Could Vergara Happen Here? (Part 1)
With Judge Rolf Treu of California ruling that state's teacher tenure system unconstitutional, there's been a lot of discussion about what the case might mean in Minnesota and around the country. Today I’ll be taking a look at what exactly the California ruling has to say. Tomorrow, I’ll dig into what it means for Minnesota.
As a refresher, Vergara v. California was brought by nine students, backed in a serious way by Silicon Valley entrepreneur David Welch and Students Matter, the organization he set up for the purpose of this court fight. Students Matter put up the money for a powerful legal team and aggressive PR strategy in support of the case.
At the heart of the case were five state statutes: one [4492.21(b)] about how tenure is granted, three [44934, 44938(b)(1), and 44944] about how to dismiss tenured teachers, and one  about the use of last-in-first-out (LIFO) seniority policies in teacher layoffs. The plaintiffs argued that these statutes, as they are currently written and implemented, violate the California state constitution’s equal protection clause.
Specifically, the California constitution establishes that it is the state’s responsibility to ensure that there are public schools, and it’s equal protection clause holds that the benefits and protections of the law (including those about the constitutionally-required schools) extend to all citizens.
The ruling then establishes that there exist grossly ineffective teachers in California, that the effects of grossly ineffective teachers on students are bad, and that students of color are more likely to be served by grossly ineffective teachers. Some of this comes from market-reformers’ greatest hits (the “bad teachers cost $1.4 million per classroom in lifetime earnings” study, an estimate of how many “months” of learning students lose with bad teachers). Cleverly, though, much of it is based on evidence supplied by the defense (that is, the state agencies/officials and unions intervening on their behalf). For example, one of the witnesses for the defense estimated that roughly 1-3% of California teachers are grossly ineffective. This figure is cited multiple times in the ruling, with an interesting backstory and context recently discussed in Slate.
The jump from the determination that “the number of grossly ineffective teachers has a direct, real, appreciable, and negative impact on a significant number of California students” to the conclusion that the five tenure-related statutes “impose a real and appreciable impact on students’ fundamental right to equality of education” and “impose a disproportionate burden on poor and minority students” is where some may find issue with the ruling. For example, the ruling gives no consideration to whether states without these laws are any better at removing grossly ineffective teachers.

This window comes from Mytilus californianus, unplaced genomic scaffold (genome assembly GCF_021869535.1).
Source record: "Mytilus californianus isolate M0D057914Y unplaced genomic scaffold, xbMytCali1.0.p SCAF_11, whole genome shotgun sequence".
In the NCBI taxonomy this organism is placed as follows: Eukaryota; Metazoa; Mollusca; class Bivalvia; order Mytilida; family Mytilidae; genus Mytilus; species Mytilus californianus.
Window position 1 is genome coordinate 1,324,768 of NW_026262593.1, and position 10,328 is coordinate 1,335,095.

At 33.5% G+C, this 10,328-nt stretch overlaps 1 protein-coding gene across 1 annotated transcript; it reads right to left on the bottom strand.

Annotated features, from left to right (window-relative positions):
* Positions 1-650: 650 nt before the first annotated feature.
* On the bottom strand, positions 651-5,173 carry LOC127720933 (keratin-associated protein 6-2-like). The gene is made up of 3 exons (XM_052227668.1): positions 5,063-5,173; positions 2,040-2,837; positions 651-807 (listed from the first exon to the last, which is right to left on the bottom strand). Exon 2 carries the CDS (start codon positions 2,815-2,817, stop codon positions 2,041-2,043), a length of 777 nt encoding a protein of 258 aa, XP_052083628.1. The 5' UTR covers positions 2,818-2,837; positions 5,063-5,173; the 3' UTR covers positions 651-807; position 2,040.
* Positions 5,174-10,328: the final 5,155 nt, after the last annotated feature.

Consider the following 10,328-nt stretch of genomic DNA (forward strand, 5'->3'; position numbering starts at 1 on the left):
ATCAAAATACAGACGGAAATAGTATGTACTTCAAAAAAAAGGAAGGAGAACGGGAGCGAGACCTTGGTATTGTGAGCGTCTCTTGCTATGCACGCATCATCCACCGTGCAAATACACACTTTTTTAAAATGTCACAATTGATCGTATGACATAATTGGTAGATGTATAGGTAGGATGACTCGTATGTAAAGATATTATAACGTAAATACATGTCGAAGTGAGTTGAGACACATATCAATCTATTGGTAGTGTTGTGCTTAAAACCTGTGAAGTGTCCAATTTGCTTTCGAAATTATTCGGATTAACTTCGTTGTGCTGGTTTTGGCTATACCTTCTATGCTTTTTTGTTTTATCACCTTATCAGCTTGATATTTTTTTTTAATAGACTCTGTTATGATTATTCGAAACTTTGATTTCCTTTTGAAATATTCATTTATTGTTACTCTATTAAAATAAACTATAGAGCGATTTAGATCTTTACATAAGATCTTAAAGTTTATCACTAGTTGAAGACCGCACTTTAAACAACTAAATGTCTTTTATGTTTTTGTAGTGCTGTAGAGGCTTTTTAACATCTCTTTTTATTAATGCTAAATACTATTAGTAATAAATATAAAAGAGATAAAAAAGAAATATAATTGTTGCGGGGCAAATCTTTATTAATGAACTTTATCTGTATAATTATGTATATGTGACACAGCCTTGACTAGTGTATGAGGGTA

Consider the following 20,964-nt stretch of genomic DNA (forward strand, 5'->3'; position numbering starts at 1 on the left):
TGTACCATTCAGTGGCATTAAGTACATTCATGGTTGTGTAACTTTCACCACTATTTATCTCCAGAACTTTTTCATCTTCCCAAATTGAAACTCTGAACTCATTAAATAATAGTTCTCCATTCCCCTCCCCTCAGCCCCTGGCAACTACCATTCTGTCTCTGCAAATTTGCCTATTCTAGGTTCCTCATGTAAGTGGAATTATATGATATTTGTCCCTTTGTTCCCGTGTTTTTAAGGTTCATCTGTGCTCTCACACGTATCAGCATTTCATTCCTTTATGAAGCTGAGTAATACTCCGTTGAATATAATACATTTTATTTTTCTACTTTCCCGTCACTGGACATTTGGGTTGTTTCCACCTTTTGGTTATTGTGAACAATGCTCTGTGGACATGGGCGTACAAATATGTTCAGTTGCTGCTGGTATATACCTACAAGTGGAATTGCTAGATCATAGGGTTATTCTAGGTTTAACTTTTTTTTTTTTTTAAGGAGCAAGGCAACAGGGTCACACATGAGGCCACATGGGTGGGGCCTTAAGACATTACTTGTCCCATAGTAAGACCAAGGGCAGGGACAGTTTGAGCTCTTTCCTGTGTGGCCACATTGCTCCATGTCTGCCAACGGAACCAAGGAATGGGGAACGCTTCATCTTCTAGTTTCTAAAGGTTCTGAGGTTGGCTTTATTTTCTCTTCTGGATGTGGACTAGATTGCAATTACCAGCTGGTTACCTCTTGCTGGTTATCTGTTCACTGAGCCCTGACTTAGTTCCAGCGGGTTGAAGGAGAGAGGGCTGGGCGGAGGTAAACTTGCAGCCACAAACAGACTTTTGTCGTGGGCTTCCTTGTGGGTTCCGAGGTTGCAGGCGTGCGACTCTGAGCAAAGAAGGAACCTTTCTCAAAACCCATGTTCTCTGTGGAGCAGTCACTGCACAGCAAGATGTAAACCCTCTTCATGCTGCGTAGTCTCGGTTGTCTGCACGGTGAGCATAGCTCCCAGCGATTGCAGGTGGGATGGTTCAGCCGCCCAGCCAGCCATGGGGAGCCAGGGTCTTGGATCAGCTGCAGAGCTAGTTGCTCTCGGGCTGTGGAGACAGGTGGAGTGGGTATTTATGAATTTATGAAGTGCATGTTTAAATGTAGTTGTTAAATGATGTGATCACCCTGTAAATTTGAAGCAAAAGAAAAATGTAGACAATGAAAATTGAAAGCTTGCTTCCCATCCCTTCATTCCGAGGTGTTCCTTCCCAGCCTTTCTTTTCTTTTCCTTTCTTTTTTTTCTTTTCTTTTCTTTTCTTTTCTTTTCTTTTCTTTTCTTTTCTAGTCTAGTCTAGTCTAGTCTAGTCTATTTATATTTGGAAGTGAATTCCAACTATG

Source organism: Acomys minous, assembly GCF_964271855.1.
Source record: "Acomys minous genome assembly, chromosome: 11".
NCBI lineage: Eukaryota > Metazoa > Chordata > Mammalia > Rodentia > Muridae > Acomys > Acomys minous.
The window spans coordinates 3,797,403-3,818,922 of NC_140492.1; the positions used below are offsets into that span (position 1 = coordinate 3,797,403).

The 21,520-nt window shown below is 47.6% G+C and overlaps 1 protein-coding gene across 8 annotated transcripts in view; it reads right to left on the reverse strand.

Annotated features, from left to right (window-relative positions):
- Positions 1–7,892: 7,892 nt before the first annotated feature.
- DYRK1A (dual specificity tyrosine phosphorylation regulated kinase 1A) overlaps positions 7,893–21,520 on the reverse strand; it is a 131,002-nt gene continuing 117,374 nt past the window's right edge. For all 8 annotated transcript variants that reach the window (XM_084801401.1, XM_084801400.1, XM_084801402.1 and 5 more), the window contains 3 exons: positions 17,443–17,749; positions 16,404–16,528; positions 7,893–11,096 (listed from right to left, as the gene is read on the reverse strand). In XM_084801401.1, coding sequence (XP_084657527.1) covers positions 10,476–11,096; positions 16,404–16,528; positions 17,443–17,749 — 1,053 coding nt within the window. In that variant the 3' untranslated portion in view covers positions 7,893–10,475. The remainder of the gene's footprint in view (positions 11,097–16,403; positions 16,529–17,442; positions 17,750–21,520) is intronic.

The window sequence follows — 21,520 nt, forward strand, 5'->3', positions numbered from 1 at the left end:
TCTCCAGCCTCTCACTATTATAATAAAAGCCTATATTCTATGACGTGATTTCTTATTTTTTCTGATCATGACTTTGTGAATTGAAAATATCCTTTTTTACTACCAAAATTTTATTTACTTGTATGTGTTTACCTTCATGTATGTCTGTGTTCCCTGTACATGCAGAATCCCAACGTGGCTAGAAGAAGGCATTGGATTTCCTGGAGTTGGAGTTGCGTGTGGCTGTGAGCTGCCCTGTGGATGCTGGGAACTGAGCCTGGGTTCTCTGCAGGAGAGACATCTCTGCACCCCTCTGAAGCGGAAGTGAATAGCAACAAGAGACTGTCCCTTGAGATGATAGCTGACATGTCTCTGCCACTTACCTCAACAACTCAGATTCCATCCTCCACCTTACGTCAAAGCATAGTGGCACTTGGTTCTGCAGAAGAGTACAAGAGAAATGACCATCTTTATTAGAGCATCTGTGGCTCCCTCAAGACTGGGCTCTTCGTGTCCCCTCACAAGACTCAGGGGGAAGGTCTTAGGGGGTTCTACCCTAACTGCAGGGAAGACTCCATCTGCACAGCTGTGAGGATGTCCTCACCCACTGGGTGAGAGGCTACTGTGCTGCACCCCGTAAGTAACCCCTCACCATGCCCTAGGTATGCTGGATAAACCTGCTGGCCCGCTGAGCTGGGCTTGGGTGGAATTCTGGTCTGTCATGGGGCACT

So let’s see what the ruling says about each of these statutes.
As a general trend, even when finding that the particular statutes are unconstitutional, the ruling does not, in general, ban the granting of tenure, the guarantee of due process for tenured teachers, or even the use of seniority in layoffs.
With respect to the process of granting tenure, the ruling primarily criticizes the current statute’s use of a two-year window for granting tenure, with the tenure decision made by mid-March of a teacher’s second year. (For those who are curious, Minnesota has a three-year tenure requirement. More on that tomorrow.) The ruling cites defense witnesses who agreed that a three- to five-year period would be more appropriate, and notes that 41 states have tenure periods that are three years or more in length. However, the ruling does not find that the granting of tenure is unconstitutional, only that the current statute’s process is.
Similarly, when analyzing due process, the ruling agrees that there is no problem with requiring that tenured teachers be notified that they will be dismissed, be presented with reasons for that dismissal, be able to review the evidence supporting those reasons, and be allowed to respond to those charges, with access to appeals processes at least in the courts. Instead, the particular process currently established in three California statutes is ruled to be too long and expensive (with estimates ranging from two to ten years and $50,000 to $450,000). Presumably, an alternative approach to due process would be constitutional.
Finally, we reach the LIFO discussion. Here, the ruling clearly finds that requiring seniority be the sole factor in layoffs is problematic. However, it does appear that a system that allowed for the use of seniority along with other factors would be permissible. (Minnesota's default system is similar to California's, although some districts have modified their layoff plans.)This is the area where the ruling is at its least flexible, but even so, there is still breathing room for the use of seniority (just not the sole use of it). One does wonder if a more rigorous system of screening for and removing ineffective teachers outside the layoff process would convert this issue to one solely of fairness to workers instead of a quality control mechanism.
Much of the explanation for how these laws impact the number and distribution of grossly ineffective teachers is left either theoretical or implicit, with hypothetical or, in some cases, anecdotal explanations being used to justify the connection. This leap of reasoning will likely be contested in appeals, although it has grounds in historical “disparate impact” rulings that don’t require the direct linkage of specific statutes to specific unequal outcomes.
So what does all this mean for Minnesota? Are we likely to find ourselves on the list of states facing similar lawsuits? I’ll explore this more tomorrow, with a comparison of Minnesota’s constitutional requirements and tenure-related statutes to those in California.